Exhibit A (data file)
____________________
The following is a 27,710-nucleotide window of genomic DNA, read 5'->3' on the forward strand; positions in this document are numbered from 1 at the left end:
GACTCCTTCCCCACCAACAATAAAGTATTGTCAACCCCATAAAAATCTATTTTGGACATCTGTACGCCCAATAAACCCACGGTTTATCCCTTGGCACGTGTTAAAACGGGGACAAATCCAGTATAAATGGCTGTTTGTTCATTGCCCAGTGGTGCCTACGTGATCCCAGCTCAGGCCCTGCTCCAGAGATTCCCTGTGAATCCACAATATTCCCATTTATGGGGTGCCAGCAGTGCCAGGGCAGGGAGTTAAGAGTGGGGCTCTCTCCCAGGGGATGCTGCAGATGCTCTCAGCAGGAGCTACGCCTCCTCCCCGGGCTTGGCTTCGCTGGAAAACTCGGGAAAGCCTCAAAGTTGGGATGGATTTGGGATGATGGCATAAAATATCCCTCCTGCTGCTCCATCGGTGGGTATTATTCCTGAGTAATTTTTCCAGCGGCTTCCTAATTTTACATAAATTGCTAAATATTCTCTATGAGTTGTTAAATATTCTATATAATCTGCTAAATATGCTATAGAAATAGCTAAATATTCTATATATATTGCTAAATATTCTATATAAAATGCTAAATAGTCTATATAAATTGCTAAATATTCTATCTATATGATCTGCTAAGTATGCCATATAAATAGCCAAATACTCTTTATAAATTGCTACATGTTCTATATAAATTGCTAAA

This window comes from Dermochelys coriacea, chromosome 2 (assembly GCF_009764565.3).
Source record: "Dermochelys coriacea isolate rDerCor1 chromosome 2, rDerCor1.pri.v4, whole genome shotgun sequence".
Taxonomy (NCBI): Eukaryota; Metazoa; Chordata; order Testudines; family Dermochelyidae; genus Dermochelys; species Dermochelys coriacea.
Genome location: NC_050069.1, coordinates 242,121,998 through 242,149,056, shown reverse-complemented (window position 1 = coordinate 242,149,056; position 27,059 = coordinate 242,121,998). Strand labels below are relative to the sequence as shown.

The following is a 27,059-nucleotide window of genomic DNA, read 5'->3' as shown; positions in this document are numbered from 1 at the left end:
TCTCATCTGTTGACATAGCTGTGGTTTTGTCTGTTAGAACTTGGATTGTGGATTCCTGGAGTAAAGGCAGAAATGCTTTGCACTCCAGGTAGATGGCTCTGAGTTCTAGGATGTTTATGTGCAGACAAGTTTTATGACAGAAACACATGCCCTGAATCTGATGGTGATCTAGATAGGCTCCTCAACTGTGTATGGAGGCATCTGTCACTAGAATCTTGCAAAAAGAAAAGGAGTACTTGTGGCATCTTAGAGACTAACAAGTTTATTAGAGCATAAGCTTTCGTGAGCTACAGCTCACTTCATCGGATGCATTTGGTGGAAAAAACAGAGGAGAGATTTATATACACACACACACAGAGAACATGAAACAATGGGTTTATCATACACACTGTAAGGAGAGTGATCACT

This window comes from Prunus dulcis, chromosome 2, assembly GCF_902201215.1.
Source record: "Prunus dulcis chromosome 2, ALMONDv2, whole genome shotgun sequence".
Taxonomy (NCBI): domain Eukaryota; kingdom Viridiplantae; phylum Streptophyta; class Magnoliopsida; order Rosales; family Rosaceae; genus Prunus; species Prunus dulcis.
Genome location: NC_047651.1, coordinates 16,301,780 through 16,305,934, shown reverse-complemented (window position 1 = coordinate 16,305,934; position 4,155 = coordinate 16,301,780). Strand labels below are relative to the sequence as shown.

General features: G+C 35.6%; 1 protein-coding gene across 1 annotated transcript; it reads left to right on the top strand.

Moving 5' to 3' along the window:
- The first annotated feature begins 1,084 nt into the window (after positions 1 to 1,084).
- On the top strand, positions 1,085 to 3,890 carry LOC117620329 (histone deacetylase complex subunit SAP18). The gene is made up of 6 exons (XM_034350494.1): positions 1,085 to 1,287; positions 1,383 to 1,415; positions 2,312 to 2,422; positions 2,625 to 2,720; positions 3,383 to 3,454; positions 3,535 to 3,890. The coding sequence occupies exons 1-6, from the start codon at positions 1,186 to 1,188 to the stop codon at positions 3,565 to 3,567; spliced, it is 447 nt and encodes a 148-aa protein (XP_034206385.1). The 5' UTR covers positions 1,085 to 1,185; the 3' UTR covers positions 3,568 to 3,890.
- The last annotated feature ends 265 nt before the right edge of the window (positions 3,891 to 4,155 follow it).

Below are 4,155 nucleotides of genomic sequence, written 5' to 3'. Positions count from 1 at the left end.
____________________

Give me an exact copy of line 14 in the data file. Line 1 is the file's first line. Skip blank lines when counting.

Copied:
Moving 5' to 3' along the window: